According to the results, the first null hypothesis of no differences in the success rate between single-visit and multiple-visit primary non-surgical endodontic treatment was accepted in this study. Moreover, the success rates of both treatment groups were high (88.9 and 87.4 %, respectively). The difference was small and had limited clinical implications. Some dentists believe performing multiple-visit treatment has a higher success rate than single visit [5]. This belief, however, was not substantiated according to the results of this study. The success rate of single-visit endodontic treatment in this study was very similar to another study reported by Field and his co-workers [23], though there was a slight different in the endodontic treatment protocol. In this study, the reasons for the tooth lost (extraction) were tooth fracture and secondary caries. There were only three teeth lost over the study period. The percentage is low and was not considered a significant outcome to be discussed in this study.

The obturation method used in this study was the core-carrier technique, which is different from previous studies that used conventional cold lateral condensation. However, a literature review found no difference in success rate between the cold lateral condensation and core-carrier obturation technique [1]. The core-carrier technique is simple and quick and has become a common obturation technique for general dentists [12]. In this study, the success rate of endodontic treatment was similar to other studies using a core-carrier obturation system [12, 24].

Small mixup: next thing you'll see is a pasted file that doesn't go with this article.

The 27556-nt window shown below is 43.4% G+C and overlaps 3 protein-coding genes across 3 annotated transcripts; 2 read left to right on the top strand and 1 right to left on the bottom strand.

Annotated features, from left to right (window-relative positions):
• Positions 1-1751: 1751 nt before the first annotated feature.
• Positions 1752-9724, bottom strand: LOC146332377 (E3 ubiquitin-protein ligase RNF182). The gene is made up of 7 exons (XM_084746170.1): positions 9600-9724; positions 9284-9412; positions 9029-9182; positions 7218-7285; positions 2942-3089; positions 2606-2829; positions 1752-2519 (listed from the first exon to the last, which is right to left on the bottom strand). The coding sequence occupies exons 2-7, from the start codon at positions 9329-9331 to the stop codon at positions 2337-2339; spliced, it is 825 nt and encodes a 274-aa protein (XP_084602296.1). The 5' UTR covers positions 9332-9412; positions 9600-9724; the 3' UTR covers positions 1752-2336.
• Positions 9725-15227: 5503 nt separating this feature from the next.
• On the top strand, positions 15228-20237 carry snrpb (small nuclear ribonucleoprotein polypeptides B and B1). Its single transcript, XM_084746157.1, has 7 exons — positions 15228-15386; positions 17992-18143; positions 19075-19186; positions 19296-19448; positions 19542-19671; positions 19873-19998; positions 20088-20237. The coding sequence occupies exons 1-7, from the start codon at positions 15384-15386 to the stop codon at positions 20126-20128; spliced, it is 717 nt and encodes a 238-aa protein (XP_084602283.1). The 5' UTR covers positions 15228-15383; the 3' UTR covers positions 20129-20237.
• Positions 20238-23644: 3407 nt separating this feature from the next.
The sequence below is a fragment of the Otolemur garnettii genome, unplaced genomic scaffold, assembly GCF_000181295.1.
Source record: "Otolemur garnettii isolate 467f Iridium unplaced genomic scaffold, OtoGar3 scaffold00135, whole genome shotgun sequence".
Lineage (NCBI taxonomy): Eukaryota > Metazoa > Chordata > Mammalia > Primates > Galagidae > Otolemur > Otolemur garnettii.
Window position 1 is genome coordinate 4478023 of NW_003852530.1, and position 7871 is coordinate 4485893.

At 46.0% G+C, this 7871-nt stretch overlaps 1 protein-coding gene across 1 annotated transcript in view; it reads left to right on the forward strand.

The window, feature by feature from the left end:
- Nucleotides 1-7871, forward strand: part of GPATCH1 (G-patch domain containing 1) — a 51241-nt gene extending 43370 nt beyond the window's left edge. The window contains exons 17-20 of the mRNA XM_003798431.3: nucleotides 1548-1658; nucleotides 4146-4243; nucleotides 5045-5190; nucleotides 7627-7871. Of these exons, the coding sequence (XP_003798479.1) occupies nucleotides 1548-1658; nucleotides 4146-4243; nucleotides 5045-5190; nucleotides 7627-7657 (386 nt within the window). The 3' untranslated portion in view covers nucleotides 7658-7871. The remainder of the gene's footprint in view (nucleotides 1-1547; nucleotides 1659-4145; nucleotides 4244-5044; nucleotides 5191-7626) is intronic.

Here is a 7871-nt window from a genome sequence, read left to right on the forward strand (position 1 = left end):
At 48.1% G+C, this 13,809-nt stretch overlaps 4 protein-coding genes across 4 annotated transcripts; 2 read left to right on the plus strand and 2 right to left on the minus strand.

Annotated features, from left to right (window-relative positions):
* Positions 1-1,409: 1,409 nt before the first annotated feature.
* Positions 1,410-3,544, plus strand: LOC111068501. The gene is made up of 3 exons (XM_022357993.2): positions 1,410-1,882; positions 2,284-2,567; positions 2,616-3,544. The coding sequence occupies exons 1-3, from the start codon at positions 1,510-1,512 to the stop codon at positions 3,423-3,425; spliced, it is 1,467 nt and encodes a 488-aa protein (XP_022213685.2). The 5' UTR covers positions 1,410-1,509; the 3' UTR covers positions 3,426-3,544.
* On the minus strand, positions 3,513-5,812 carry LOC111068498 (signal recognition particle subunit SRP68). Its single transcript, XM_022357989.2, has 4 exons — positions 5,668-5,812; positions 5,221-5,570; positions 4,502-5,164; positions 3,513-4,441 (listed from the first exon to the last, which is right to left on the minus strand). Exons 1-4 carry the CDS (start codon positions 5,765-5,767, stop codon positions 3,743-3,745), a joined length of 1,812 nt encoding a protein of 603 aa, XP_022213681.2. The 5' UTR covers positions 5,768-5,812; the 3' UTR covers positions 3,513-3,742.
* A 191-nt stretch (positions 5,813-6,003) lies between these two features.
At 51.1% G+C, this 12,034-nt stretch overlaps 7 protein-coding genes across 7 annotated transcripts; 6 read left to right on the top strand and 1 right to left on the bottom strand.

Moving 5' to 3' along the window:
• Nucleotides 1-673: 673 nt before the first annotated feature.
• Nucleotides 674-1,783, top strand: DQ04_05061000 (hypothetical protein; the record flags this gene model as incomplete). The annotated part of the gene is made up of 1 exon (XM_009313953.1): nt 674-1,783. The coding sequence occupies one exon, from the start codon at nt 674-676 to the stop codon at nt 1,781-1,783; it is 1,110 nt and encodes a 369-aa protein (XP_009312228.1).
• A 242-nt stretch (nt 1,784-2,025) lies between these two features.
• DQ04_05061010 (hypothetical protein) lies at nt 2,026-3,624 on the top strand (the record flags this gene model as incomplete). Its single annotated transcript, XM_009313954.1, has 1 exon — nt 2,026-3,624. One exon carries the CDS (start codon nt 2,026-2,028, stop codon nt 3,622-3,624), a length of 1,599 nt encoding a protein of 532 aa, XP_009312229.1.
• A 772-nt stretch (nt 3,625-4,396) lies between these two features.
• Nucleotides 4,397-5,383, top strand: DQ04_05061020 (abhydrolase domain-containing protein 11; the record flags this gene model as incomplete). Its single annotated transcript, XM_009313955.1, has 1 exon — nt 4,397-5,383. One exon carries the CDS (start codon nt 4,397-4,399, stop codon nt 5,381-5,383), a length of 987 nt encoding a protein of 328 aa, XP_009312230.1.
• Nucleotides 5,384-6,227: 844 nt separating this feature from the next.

Researchers reported teeth with preoperative radiolucency had a lower chance of success [22, 25, 26]. Nair suggested apical periodontitis was a local tissue destruction resulting from the loss of balance between host responses and the presence of a microbial infection originating from the root canal system [27]. At present, a non-surgical endodontic technique that can ensure complete resolution of apical periodontitis is lacking. Failures still occur even though contemporary endodontic techniques with the highest standards and the most careful procedures are used. There might be unknown factors that influence disinfection of inflamed periapical tissue and, hence, the post-treatment healing of a lesion [27]. This provided explanation to a lower success rate for teeth with apical periodontitis than teeth without apical periodontitis in this study.